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Monday, July 16, 2018 4 Av 5778


The first Lubavitch/Chabad Rebbe, Rabbi Schneur Zalman of Liadi, author of the Tanya and Code of Jewish Law, once remarked that a Jew must "live with the times." His son explained the meaning: A Jew must live with the Torah portion of the week - i.e., he must assimilate the lessons of the weekly Torah portion
The Three Weeks / D'varim
Go North!
In the opening passages of the Book of D’varim, which we begin reading this week, Moses recounts the events of the past forty years the Jewish nation sojourned in the desert. Moses utilized this opportunity before his passing to rebuke his people for all of their transgressions.
In one of his descriptions of the past, Moses states how G-d says to him: “You have circled this mountain long enough! Turn northward.”
Moses’ final words uttered on the threshold of the Jewish nation’s entry into the Promised Land portends our own challenges as we stand poised to enter the Era of the Final redemption, after traversing the long and arduous exile. Their/our journey can be likened to going in circles.
A mountain in Torah literature conveys a double metaphor. On the one hand it is a symbol of the obstructive power of our internal impulse for evil; known as the Yetzer Hara (Talmud, Sukka 52a). Paradoxically, the term mountain is also employed in Biblical and Talmudic literature as a reference to the Beis HaMikdash, the Holy Temple (Talmud, Brachos 48b).
And it is concerning both of these metaphors that G-d tells us through Moses to cease circling the mountain and go north!
In the context of our evil impulse, we are always going in circles and never succeeding in conquering our evil impulse. It is as if we are circling the enemy and perhaps even eluding their arrows, but try as we may, we cannot surmount, vanquish or conquer the mountainous obstruction.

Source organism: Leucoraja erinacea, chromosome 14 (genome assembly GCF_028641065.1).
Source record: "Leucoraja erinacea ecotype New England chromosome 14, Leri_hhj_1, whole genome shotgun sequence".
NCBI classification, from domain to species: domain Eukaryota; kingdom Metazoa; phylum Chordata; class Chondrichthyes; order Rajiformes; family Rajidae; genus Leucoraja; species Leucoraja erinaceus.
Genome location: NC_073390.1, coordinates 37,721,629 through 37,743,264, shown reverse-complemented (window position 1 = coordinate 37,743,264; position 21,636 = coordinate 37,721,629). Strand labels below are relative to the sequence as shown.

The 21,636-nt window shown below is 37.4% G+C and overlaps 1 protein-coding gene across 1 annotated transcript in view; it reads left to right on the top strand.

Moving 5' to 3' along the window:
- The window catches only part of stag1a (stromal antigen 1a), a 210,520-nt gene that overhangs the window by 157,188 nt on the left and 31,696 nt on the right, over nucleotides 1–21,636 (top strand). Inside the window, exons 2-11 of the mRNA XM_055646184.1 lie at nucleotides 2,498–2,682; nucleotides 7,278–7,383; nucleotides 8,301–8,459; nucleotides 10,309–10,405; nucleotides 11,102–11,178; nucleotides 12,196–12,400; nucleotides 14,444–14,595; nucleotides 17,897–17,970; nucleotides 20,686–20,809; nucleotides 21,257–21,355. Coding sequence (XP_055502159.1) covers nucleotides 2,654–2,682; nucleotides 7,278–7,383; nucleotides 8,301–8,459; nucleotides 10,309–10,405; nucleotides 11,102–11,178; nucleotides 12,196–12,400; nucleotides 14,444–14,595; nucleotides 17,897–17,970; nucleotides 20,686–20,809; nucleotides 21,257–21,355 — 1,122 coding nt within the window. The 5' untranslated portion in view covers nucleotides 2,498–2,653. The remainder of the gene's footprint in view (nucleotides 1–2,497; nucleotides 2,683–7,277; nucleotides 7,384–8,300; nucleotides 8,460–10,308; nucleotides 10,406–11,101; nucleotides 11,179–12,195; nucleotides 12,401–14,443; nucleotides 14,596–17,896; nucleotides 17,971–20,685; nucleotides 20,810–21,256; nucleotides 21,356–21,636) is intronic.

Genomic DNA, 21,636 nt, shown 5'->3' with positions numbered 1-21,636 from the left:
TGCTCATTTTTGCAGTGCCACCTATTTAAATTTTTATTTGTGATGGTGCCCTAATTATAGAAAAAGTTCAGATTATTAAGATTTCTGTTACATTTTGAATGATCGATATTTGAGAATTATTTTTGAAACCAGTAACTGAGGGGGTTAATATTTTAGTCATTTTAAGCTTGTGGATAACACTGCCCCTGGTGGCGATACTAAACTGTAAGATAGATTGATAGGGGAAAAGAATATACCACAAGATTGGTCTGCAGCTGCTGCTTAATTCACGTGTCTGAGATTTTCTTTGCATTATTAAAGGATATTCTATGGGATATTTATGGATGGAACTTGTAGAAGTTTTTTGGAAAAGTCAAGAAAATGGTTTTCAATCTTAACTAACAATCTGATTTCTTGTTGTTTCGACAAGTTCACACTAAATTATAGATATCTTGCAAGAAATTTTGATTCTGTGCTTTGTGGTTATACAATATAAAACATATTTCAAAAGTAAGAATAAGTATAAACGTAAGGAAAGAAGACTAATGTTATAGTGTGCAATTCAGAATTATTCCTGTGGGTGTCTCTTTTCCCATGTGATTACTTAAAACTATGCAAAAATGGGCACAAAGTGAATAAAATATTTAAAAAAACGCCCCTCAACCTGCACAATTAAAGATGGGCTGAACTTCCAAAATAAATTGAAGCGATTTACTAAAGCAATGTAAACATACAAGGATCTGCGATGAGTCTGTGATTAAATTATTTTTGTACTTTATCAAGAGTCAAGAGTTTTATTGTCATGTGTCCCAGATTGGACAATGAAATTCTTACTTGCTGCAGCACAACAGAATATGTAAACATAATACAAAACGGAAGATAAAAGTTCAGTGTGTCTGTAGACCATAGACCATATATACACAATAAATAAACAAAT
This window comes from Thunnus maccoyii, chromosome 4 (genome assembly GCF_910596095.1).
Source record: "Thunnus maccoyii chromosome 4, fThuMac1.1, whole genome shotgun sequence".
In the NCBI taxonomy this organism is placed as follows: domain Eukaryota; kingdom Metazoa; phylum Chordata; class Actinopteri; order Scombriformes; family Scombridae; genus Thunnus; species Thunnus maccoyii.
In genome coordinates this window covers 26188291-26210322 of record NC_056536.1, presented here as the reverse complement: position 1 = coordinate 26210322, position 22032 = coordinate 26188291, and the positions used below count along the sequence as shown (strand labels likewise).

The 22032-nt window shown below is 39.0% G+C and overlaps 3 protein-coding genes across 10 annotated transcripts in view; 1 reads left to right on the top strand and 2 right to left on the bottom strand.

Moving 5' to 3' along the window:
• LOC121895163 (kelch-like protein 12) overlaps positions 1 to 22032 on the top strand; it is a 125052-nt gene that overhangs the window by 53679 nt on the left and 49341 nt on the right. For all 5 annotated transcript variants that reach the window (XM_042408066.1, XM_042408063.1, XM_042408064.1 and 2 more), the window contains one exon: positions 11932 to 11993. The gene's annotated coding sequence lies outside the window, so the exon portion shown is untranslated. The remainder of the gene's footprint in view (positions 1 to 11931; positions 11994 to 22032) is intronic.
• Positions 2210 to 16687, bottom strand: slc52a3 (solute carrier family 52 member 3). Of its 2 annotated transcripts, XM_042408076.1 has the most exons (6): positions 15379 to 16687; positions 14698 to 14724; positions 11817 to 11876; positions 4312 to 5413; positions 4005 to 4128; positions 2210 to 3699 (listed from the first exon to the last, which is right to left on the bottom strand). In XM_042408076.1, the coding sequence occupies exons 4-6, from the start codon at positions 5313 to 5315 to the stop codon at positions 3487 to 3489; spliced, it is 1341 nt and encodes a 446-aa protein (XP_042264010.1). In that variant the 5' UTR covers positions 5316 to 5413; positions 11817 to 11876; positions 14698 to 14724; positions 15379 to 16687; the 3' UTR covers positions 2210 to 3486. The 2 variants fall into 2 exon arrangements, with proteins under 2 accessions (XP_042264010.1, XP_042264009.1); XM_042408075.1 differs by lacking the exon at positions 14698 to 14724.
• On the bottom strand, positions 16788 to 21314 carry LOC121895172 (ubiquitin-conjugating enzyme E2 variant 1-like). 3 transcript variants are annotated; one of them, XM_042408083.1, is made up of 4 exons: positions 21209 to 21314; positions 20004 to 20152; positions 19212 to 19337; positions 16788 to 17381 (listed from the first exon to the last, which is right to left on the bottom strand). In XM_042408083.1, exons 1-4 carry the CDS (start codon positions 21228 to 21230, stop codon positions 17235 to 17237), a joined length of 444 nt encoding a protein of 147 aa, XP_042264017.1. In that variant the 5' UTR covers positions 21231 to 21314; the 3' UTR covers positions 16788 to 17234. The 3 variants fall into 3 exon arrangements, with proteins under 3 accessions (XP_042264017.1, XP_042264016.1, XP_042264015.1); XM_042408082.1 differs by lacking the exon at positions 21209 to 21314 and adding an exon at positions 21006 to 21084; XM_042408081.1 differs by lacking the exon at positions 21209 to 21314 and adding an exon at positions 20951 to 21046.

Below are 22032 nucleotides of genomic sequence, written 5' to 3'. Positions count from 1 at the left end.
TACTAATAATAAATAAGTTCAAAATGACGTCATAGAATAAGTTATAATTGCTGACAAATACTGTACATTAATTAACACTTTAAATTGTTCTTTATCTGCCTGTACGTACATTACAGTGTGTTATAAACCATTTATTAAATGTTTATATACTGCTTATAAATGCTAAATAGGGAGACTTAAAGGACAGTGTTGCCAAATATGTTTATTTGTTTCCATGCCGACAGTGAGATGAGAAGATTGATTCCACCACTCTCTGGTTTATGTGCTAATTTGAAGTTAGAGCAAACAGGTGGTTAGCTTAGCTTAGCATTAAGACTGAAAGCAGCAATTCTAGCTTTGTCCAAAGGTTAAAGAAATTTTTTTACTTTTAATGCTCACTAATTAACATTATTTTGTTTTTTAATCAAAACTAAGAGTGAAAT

As we approach the Messianic Age, the Torah exhorts us to cease struggling with evil in the conventional way of trying to contain it. Stop circling the enemy. It is now high time for us to go north. North in Hebrew—tzafon—also contains the meaning of “hidden.” We must now reach into our subconscious spiritual reservoir to elicit deeper and more formidable resources that empower us to successfully scale and conquer the mountain.
But the “mountain” here is also an allusion to the Beis HaMikdash, the Holy Temple that was built on a mountain as is frequently referred to as G-d’s mountain in Biblical and Talmudic literature. Circling the mountain in this context is a suggestion of our inability to realize our quest for the rebuilding of the Beis HaMikdash. Every year since the Temple was destroyed, close to two thousand years ago, we “surround the mountain.” On the one hand we are obsessed with it. We make mention of it in our prayers countless times. We talk about it, we learn its laws and underlying philosophy, we yearn to see it in its glory. However, we are still going in circles. We have not been able to conquer that mountain and make the Third Temple a physical and palpable reality!
Here too, the Torah tells us that the way to achieve our goal and finally realize two thousand years of yearning is to “go north.”
North, again, means looking for the hidden dimension of our own souls where our own personal Temple exists. The challenge is to make the subconscious Sanctuary which is deeply embedded within our soul a conscious part of our personality and our lives.
This week, when Tisha B’Av—the anniversary of the destruction of the two Temples—falls on Shabbat, it is the most propitious time for us to reveal and reconstruct our inner Sanctuary. On this Tisha B’Av, we will see the rebuilding of the Third Temple that will descend from Heaven. At that time the forces of evil (represented by the word “mountain”) will be completely conquered. And instead of the forces of evil posing insurmountable obstacles to our Jewishness, we will all climb the “mountain”—we will witness the revelation of the Third Beis HaMikdash that will descend from Heaven.

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